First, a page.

7 essential digital techniques all marketers should master

Whether you are a seasoned pro or a newbie just getting your start, digital technology is a large part of your day. Here are some essential lessons all pros should learn.

Committing to specific digital tactics can be difficult for marketers.

There are so many different approaches that it can be tempting to continually swipe left in search of something better.

Every digital marketer who wants to improve the effectiveness and efficiency of their efforts should learn to love these seven key tactics:

1. Fast-loading mobile content

While search engines have been coy in the past about what they wanted, this year they’ve been transparent about one SEO approach that’s sure to work: fast-loading mobile content.

Google has openly stated that it’s going to roll out changes to its algorithm in 2018 that incorporate mobile page speed as a ranking signal.

There are nuances to this move—the “Speed Update” initially only impacts a small number of queries—but the message is clear: Consumers are shifting to mobile, and they demand pages that load quickly. Search engines are going to give them what they want, and marketers should follow suit or risk losing rank and traffic.

2. Online review management

Digital marketers are often wary of online reviews, and understandably so. Positive online feedback and favorable ratings can be the wind beneath your wings, while negative ones can come in like a wrecking ball.

Despite this ambivalence, it’s become essential for every brand to monitor and manage its online reviews.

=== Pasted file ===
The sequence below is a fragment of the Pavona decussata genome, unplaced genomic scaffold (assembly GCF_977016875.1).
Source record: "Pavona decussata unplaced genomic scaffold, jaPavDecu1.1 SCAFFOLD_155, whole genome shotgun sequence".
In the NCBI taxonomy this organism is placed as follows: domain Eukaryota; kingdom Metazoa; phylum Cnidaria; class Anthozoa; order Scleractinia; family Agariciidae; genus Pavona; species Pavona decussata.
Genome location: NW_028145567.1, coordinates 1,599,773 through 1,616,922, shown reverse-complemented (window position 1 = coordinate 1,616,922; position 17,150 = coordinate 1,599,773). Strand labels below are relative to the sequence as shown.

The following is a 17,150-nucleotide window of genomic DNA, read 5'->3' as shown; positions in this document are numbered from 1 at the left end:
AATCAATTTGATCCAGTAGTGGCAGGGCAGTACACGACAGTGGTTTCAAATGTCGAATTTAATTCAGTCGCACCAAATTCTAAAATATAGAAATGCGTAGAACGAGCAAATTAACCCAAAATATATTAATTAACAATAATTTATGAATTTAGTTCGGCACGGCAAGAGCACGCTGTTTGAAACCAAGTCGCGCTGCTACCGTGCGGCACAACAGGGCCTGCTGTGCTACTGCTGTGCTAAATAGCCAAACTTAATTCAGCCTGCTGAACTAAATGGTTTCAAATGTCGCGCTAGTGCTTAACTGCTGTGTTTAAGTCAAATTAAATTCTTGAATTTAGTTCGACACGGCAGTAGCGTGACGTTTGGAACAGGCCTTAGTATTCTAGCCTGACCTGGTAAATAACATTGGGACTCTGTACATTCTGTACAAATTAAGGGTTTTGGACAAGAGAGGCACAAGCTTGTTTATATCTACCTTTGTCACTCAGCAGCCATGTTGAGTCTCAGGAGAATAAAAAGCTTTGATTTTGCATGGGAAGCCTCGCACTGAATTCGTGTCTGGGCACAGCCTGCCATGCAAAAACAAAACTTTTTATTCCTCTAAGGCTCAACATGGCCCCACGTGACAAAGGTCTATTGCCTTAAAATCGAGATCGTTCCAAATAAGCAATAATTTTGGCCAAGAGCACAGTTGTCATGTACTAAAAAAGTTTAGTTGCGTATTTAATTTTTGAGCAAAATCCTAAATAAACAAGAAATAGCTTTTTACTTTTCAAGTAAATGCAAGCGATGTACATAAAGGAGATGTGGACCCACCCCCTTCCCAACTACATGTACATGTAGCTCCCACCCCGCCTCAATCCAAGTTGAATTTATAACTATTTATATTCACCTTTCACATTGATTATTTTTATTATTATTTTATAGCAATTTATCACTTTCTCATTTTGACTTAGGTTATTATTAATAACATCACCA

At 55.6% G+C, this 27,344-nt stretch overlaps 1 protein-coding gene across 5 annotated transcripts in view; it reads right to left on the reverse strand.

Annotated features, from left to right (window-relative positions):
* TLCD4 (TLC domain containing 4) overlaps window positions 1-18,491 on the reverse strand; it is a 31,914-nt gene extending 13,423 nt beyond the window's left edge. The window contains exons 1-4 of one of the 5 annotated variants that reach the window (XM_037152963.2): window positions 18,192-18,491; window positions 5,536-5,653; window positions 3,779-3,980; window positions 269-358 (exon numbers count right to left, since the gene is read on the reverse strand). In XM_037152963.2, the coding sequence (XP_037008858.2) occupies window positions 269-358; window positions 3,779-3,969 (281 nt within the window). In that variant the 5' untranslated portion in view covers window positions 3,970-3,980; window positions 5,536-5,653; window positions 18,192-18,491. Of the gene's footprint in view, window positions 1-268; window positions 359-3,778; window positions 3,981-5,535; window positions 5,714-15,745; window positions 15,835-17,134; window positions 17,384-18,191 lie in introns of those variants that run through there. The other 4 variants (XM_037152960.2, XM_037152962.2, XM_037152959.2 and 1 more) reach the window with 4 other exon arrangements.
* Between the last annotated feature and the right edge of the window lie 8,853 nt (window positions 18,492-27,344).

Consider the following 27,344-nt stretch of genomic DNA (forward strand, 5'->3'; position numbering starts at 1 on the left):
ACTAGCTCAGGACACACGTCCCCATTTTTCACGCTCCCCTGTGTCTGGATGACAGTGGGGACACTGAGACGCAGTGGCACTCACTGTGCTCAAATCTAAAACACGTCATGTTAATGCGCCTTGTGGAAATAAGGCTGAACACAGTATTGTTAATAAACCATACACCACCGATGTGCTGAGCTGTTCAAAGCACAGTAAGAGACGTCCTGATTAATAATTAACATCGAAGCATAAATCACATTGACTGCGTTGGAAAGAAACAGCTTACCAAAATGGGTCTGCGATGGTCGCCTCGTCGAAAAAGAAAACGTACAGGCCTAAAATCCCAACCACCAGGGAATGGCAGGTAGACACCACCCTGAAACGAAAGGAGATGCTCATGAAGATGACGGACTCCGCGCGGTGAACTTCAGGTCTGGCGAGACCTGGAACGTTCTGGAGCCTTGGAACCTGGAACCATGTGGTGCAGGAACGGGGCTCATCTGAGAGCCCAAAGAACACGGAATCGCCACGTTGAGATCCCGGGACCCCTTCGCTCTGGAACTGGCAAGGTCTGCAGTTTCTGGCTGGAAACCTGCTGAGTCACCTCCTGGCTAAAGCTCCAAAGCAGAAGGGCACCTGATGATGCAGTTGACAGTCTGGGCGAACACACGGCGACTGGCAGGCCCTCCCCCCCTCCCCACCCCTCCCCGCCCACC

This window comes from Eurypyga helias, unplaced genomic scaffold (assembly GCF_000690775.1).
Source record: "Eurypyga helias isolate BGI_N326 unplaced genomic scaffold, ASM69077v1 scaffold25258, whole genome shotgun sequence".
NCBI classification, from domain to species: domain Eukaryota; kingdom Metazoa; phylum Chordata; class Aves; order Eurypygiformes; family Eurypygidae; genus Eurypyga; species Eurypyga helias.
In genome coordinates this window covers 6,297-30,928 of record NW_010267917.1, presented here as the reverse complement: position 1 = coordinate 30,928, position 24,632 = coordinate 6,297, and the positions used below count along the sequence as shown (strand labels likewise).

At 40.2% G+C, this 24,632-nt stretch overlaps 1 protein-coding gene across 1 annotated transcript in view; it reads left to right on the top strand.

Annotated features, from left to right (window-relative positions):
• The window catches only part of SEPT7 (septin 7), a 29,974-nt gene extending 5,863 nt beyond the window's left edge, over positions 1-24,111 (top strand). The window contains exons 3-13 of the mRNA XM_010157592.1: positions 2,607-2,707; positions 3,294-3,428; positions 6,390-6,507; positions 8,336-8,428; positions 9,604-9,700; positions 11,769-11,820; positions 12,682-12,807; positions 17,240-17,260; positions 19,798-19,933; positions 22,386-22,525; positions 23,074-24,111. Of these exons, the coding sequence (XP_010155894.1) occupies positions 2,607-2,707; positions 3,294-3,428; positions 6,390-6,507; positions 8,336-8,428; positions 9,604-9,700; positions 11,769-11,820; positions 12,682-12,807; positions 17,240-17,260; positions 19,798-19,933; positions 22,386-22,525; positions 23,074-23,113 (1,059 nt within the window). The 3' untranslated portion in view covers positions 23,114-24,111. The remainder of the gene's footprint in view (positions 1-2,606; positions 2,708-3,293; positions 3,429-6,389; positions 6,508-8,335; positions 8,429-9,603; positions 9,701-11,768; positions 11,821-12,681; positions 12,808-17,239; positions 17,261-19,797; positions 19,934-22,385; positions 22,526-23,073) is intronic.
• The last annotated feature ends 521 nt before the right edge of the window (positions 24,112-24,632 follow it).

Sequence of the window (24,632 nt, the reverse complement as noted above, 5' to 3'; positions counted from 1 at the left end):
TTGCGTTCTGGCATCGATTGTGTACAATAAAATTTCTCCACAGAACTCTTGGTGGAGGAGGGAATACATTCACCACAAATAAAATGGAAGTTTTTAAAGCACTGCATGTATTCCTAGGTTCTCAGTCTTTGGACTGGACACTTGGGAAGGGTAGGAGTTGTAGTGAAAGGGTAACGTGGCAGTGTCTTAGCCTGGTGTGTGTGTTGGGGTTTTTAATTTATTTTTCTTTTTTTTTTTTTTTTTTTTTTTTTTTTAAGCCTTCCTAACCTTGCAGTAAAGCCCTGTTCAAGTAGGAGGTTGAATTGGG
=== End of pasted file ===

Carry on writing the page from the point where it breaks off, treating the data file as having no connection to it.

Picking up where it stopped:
Customers across all verticals increasingly look at reviews—and trust them. Some 97 percent of consumers say they check the online reviews of local businesses and 67 percent of B2B buyers say they check vendor reviews.

Audiences are going to utilize reviews and ratings whether you want them to or not, so you’re better off being engaged than pretending it’s not happening.

3. Data and privacy protection

For too long, digital marketers have taken personal data for granted, enjoying the benefits without securing it properly or thinking too much about privacy.

That’s going to change.

In May, Europe’s far-reaching GDPR regulations go into effect, creating strict boundaries around what companies can do with people’s personal information with heavy fines for non-compliance.

While the regulations won’t directly affect most U.S. businesses, they’re a clear sign that many consumers are unhappy with how their data is being treated by firms. Rather than waiting for this frustration to rise to the surface, be proactive and give your brand’s privacy policies and data protection approaches some attention.

4. Online chatbots

Online chatbots may not sound like the sexiest use of artificial intelligence, but they’re currently among the most mature and compelling uses of the technology.

Some 15 percent of consumers say they’ve already encountered chatbots and that number is expected to jump significantly over the next few years.

What’s driving this adoption? Consumers say they like chatbots for a number of reasons, including their constant accessibility, fast response times and ability to quickly answer questions.